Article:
My Daughter Is NOT a Morning Person


It happens every morning like clockwork: our otherwise-pleasant child throws a tantrum of monster proportions. I’m talking foot stomping, hand slamming, voice raised, monster. Why? Because she needs to wake up.

I don’t know how it happens, or even who she is when it is happening. Our daughter, typically the sweetest and most reserved little girl you will ever meet, becomes another person when I wake her up for school. And whoever that person is, she is NOT a morning person.

Despite what you might think, she gets plenty of sleep. Our 8-year-old goes to bed at 8 pm, and we wake her for school at 7 am. This gives her a solid 40 minutes to get ready and eat breakfast before we need to get in the car to leave for school. In an ideal world, school would just start later, because when we allow her to sleep in on the weekends, our daughter wakes up fresh-faced and pleasant by 8 am.

We are talking one hour’s difference, one hour, from tiny titan to sleeping beauty.

Throughout the day, our daughter behaves as any normal little girl. She doesn’t throw tantrums. In fact, I would say she is actually a really good kid. One to be trusted and proud of. I’ve heard like praise about her from other adults, in case you thought parental bias was at work here. Similarly well-mannered, our other two children wake up just fine – the middle child jumps into my arms for morning hugs, and the youngest is just thrilled that nighttime is over.

So where did I go wrong in the mornings with my eldest?

My husband and I are both morning people. We love to wake up at 6 am and spend the morning together reading and talking. That hour before the kids wake up, spent in quiet with my husband, is my favorite way to start the day! I feel like I can conquer anything once I have had that time to myself, and when I don’t get it –— life just feels a little more hectic and I feel a little more scrambled. But it’s not exactly reasonable for a child to start the day that way, plus it would take away from what I personally need to be a better mother.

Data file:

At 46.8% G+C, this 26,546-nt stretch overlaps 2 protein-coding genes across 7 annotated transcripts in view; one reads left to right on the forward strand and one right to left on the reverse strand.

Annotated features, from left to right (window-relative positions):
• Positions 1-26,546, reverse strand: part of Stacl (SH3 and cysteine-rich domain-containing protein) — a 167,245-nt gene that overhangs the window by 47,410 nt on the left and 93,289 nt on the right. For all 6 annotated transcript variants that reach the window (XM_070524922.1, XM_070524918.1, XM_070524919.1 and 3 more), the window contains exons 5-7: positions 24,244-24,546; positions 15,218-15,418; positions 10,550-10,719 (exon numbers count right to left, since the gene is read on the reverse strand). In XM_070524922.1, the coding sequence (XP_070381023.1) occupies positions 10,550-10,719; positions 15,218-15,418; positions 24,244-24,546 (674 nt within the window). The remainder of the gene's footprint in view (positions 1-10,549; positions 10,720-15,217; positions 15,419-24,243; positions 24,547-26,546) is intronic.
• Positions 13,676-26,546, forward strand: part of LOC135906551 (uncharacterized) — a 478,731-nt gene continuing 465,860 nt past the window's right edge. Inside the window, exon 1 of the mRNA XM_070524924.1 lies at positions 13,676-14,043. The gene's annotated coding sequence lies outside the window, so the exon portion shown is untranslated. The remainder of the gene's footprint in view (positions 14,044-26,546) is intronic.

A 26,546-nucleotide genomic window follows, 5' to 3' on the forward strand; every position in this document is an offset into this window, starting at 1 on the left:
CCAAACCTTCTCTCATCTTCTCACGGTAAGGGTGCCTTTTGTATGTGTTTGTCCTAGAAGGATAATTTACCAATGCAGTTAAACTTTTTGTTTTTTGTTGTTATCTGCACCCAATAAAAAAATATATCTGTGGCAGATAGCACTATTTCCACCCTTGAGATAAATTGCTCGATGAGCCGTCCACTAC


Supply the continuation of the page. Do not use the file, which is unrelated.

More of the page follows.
I have tried using pleasant, melodic voices to coax her out of her slumber. I have tried singing songs. I have tried waking her up a few minutes earlier to allow her time to adjust. Adversely, I have tried waking her up a few minutes later to see if those 15 extra minutes help. Nothing has really worked. On most mornings, after enough cajoling, I can get her down and dressed in 15 minutes.

And sure, maybe I exaggerated a bit in the opening paragraph because we do indeed have our good days and bad days. Many mornings are less painful, consisting of sluggish movements, whining, and glum expressions until she wakes up fully. I can handle that. But on other mornings, the volcano erupts. Feet stomp, doors slam … it’s mayhem. It’s the kind of stuff that raises my hackles, forcing me to use every ounce of reserve not to react, and throw the same exact behavior back at her. Maybe it’s hereditary?! After all, when my husband is low on sleep, let’s just say we call him Mr. Grumpulumpicous.

Maybe everyone has a short fuse when they’re tired? I don’t know. I just try to be understanding and patient, to do everything I can to help my children have a pleasant and wonderful start to the day. Don’t we all want to send our kids off to school with hugs, love, and rays of sunshine after all?

But then there are those mornings. You know the ones I’m talking about. They’re akin to the perfect storm of parenting. The kind of morning when I’ve been kept up all night by a screaming toddler, or a 5-year-old with nightmares, or a baby with a sick stomach. On mornings like this (and we had a one today), I find myself going down that scream spiral with my eldest, much to my embarrassment and shame. And I am left with a heap of regret after the fact.

So how do I curb this? How do I handle her obnoxious morning behavior, without becoming a total loon myself? Especially as they get older, and their school-related activities start to keep them up past their bedtime occasionally.

There was one month when the church play kept her up past her bedtime consistently each week. Now THAT my friends, was truly special. But this is life, and we want to live it. Not let our entire family be ruled by immutable laws to keep a child less grumpy in the mornings. Especially if she is going to be grumpy anyway — ha!

The thing is, that I personally feel like the start to your day is so important. It can totally direct the path of the day, and I would love to somehow teach my child to start hers off right, and set her up for future success.

Because a 30-year-old refusing to get up for work is a lot more of a problem than an 8-year-old who doesn’t want to wake up for school.

Any advice is much appreciated.

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Article Posted 5 years Ago

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